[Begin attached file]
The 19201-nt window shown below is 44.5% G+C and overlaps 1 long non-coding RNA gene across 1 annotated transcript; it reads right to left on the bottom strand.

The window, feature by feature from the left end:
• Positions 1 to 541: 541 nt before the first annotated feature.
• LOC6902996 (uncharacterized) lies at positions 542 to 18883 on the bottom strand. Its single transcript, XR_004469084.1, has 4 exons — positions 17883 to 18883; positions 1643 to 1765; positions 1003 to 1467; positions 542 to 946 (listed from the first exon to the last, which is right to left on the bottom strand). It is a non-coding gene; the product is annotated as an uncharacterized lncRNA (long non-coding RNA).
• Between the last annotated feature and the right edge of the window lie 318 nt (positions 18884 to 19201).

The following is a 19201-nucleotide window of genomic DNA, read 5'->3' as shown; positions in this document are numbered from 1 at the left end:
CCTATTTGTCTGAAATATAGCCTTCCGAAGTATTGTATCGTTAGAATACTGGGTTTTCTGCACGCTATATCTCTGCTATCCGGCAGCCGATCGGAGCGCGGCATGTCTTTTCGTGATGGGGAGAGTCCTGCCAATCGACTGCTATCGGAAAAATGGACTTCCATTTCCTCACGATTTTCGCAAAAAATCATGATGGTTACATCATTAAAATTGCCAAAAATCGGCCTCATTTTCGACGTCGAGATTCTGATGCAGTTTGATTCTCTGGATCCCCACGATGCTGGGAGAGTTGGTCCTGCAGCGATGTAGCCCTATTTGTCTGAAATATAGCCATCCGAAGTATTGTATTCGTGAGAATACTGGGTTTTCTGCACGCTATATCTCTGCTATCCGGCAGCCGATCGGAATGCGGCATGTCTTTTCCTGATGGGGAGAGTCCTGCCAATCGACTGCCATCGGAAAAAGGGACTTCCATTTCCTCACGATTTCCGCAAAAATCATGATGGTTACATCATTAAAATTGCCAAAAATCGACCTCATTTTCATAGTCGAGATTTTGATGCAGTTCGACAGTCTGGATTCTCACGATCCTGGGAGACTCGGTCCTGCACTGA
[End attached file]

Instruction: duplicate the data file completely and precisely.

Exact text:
The 19201-nt window shown below is 44.5% G+C and overlaps 1 long non-coding RNA gene across 1 annotated transcript; it reads right to left on the bottom strand.

The window, feature by feature from the left end:
• Positions 1 to 541: 541 nt before the first annotated feature.
• LOC6902996 (uncharacterized) lies at positions 542 to 18883 on the bottom strand. Its single transcript, XR_004469084.1, has 4 exons — positions 17883 to 18883; positions 1643 to 1765; positions 1003 to 1467; positions 542 to 946 (listed from the first exon to the last, which is right to left on the bottom strand). It is a non-coding gene; the product is annotated as an uncharacterized lncRNA (long non-coding RNA).
• Between the last annotated feature and the right edge of the window lie 318 nt (positions 18884 to 19201).

The following is a 19201-nucleotide window of genomic DNA, read 5'->3' as shown; positions in this document are numbered from 1 at the left end:
CCTATTTGTCTGAAATATAGCCTTCCGAAGTATTGTATCGTTAGAATACTGGGTTTTCTGCACGCTATATCTCTGCTATCCGGCAGCCGATCGGAGCGCGGCATGTCTTTTCGTGATGGGGAGAGTCCTGCCAATCGACTGCTATCGGAAAAATGGACTTCCATTTCCTCACGATTTTCGCAAAAAATCATGATGGTTACATCATTAAAATTGCCAAAAATCGGCCTCATTTTCGACGTCGAGATTCTGATGCAGTTTGATTCTCTGGATCCCCACGATGCTGGGAGAGTTGGTCCTGCAGCGATGTAGCCCTATTTGTCTGAAATATAGCCATCCGAAGTATTGTATTCGTGAGAATACTGGGTTTTCTGCACGCTATATCTCTGCTATCCGGCAGCCGATCGGAATGCGGCATGTCTTTTCCTGATGGGGAGAGTCCTGCCAATCGACTGCCATCGGAAAAAGGGACTTCCATTTCCTCACGATTTCCGCAAAAATCATGATGGTTACATCATTAAAATTGCCAAAAATCGACCTCATTTTCATAGTCGAGATTTTGATGCAGTTCGACAGTCTGGATTCTCACGATCCTGGGAGACTCGGTCCTGCACTGA